The femininity of things in relation to krishna is why the most original and primal associates of krishna are female in form, the gopis. But each one of them manifests many forms to associate with krishna in many ways, and some of them are male forms. The female nature is not bound to a female form, it can also express itself in a male form. Thus the gopis are not the only companions of krishna. He is also surrounded by gopas sometimes, who are actually expansions of the gopis, and thus also essentially feminine, though expressing that nature in a male form.
Q: Some say Rādhārāṇī  is a part of Krishna, some say They’re equals, some say She is the “energy” of Krishna. This is not so clear to me.
A: She is the original, complete root of Krishna’s energies. Energies are an integral part of the energetic, and they are equal in importance, for neither one has any relevance or meaning without the other. So all three descriptions of Rādhārāṇī are correct: She is a part of Krishna – they are equal in all respects, and she is the energy of Krishna.
Q:  Krishna is the only male, His consort is Radharani, but at the same time we all belong to Him. This makes me confused. 
A: Rādhārāṇī is the complete root of all Krishna’s energy. This means that she is the ultimate root of everything. You and I are jīva atma- we are tathastha shakti, one of the energies Rādhārāṇī manifests for krishna. So our place in relation to Rādhā and Krishna is that we are a part of what Rādhārāṇī creates for krishna’s pleasure. Our role, therefore, is to assist her and her expansions.
We belong to Krishna because she belongs to Krishna and, in the ultimate analysis, we belong to her.
Q: Another issue which makes my mind busy is the creation. As far as I understand, there is no time when we were not. We always were, are and will be as parts and parcels of God. But at the beginning, we were in our original, spiritual position. Then we wanted to “have” or “dominate” something, and God created this material world for us. But shouldn’t be our original position perfect? If we were with Krishna, if our souls know what is like to be with Him, how could we want to dominate something or someone? Because if there is full satisfaction, then why want something else? Doesn’t that mean that being with Krishna was not so satisfying?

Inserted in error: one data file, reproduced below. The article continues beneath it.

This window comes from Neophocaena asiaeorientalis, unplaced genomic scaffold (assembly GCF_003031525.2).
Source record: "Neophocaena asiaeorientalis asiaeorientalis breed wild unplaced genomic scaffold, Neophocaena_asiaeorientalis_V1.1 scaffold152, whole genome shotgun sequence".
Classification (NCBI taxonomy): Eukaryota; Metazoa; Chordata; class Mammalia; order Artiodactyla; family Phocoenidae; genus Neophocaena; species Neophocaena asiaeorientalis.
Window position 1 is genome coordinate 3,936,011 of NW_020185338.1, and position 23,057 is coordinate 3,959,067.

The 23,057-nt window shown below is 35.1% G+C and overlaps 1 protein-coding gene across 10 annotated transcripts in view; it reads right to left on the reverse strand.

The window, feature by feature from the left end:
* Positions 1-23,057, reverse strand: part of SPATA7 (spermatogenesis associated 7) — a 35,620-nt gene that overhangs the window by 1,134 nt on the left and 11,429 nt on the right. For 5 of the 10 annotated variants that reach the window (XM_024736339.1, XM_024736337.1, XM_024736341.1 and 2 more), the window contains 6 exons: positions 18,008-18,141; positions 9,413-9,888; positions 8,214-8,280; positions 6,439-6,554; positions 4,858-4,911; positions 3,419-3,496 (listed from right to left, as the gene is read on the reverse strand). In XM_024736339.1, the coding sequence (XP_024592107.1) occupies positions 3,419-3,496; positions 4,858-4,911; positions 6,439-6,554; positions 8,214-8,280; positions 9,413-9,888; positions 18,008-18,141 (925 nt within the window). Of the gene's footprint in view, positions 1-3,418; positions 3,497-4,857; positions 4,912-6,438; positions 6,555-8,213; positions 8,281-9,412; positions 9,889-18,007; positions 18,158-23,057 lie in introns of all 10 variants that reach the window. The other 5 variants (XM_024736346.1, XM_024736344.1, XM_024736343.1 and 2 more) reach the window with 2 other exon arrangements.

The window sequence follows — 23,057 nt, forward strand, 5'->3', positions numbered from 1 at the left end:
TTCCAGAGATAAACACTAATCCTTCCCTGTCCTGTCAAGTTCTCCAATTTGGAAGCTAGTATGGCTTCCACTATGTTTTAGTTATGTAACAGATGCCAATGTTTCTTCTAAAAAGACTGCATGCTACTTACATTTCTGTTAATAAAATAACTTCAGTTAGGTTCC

A: you are right. This understanding is very confusing, and doesn’t really work within the logical boundaries established by śāstra. Here is a short attempt to clarify:

We are “jīva.”

The jīva is an eternally manifest individual consciousness (ātmā), described by Sri Caitanya (cc m.20.117) as “anādi bahirmukha” – begininglessly extrinsically oriented.

The word anādi (“without anything previous”) literally communicates that there was no “prior” state “before” we became extrinsically oriented (a.k.a. “entered the material world”). Then why!? Why are we extroversive? Why are we in the material world?

It is not by chance or whimsy. It is a result of our intrinsic constitutional nature, our intrinsic individual personality. Our individual nature makes us, from the very “beginning,” interested in the extrinsic world (anādi bahirmukha). This interest in extrinsic things is possible only because we do not begin with any experience of anything at all, intrinsic or extrinsic. If we began with an experience of the intrinsic reality centered on All-Attractive Krishna, we would not be able to explore any interest in anything extrinsic, because the bliss of experiencing Krishna is “sandrānanda viśeṣa” – it completely obliterates awareness of any other massively inferior form of happiness or fascination. Therefore Sri Jīva Goswāmī describes the jīva as anadi-bhagavad-ajnāna (“beginninglessly unaware of the All-Attractive”).